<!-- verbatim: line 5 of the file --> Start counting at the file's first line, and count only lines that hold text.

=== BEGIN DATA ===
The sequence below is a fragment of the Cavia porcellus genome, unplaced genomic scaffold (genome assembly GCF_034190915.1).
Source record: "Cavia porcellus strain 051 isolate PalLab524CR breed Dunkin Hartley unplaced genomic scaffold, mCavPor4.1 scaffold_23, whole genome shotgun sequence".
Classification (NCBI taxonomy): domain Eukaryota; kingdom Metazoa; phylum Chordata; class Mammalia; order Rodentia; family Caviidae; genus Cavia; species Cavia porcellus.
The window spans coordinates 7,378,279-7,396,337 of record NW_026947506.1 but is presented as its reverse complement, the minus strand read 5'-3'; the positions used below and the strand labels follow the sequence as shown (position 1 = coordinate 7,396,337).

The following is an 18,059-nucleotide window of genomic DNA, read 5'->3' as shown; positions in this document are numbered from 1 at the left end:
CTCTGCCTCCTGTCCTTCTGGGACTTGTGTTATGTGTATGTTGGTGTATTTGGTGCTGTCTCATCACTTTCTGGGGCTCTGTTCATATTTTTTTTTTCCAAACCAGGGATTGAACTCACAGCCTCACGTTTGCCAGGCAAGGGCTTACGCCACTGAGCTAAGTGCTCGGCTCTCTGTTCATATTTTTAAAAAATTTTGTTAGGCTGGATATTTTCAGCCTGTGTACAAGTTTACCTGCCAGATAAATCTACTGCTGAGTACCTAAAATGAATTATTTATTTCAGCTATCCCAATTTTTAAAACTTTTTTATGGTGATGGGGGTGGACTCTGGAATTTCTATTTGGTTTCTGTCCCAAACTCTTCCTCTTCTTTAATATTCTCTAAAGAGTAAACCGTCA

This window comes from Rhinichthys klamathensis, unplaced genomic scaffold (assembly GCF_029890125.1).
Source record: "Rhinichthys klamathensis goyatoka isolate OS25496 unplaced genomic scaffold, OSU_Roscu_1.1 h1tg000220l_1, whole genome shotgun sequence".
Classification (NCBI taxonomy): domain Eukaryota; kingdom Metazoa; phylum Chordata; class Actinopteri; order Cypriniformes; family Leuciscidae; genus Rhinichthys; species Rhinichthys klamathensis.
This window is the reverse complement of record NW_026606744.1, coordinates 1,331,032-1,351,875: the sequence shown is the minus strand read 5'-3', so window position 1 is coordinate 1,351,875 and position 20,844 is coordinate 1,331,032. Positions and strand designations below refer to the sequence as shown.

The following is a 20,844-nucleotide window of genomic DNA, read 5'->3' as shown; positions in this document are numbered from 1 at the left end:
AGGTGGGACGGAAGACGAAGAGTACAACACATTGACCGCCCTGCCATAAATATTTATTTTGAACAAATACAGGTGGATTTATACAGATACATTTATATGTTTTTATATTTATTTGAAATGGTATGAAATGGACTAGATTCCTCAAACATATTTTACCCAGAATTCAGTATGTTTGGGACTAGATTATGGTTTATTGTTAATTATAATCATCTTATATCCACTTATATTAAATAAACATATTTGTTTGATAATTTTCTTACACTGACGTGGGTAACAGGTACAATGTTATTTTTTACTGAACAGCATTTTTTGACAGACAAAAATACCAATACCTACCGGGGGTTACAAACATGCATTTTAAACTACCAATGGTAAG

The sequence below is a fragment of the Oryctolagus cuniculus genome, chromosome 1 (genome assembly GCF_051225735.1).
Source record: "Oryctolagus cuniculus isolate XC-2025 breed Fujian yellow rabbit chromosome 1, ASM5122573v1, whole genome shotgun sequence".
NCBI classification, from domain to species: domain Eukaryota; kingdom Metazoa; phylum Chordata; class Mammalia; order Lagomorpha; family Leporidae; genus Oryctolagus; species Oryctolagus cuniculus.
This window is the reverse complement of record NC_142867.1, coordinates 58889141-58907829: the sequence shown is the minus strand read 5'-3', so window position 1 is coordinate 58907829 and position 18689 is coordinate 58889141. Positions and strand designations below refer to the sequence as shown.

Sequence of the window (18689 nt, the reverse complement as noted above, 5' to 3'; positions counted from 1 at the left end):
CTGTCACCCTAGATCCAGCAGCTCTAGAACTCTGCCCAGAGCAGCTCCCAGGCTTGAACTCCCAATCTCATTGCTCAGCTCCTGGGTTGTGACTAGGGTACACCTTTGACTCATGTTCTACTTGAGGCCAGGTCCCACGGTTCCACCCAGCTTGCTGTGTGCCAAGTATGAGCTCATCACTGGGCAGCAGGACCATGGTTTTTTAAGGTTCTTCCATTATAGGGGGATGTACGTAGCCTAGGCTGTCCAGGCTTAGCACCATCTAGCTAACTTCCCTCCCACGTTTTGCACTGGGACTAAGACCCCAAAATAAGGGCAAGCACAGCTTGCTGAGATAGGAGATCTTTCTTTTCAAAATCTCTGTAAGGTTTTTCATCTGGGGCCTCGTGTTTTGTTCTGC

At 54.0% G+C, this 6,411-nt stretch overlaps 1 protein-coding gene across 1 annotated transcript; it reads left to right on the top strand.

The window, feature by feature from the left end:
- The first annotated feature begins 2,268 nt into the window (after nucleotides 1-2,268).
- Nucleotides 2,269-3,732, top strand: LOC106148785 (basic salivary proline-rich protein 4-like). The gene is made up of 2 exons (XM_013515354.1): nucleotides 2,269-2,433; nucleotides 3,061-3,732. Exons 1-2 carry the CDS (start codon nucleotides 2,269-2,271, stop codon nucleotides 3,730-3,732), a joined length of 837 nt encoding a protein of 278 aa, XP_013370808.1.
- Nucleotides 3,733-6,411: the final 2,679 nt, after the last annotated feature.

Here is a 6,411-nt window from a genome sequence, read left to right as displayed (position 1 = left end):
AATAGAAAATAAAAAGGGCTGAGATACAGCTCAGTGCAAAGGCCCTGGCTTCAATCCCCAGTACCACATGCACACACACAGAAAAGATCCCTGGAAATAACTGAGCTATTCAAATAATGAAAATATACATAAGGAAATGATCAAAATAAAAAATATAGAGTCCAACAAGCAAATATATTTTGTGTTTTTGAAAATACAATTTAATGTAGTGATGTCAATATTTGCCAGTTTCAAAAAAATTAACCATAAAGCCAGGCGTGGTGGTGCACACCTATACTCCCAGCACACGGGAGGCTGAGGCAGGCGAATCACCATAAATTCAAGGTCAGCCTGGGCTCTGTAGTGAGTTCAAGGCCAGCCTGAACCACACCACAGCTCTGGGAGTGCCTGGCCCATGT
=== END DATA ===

The following is an 18,059-nucleotide window of genomic DNA, read 5'->3' as shown; positions in this document are numbered from 1 at the left end: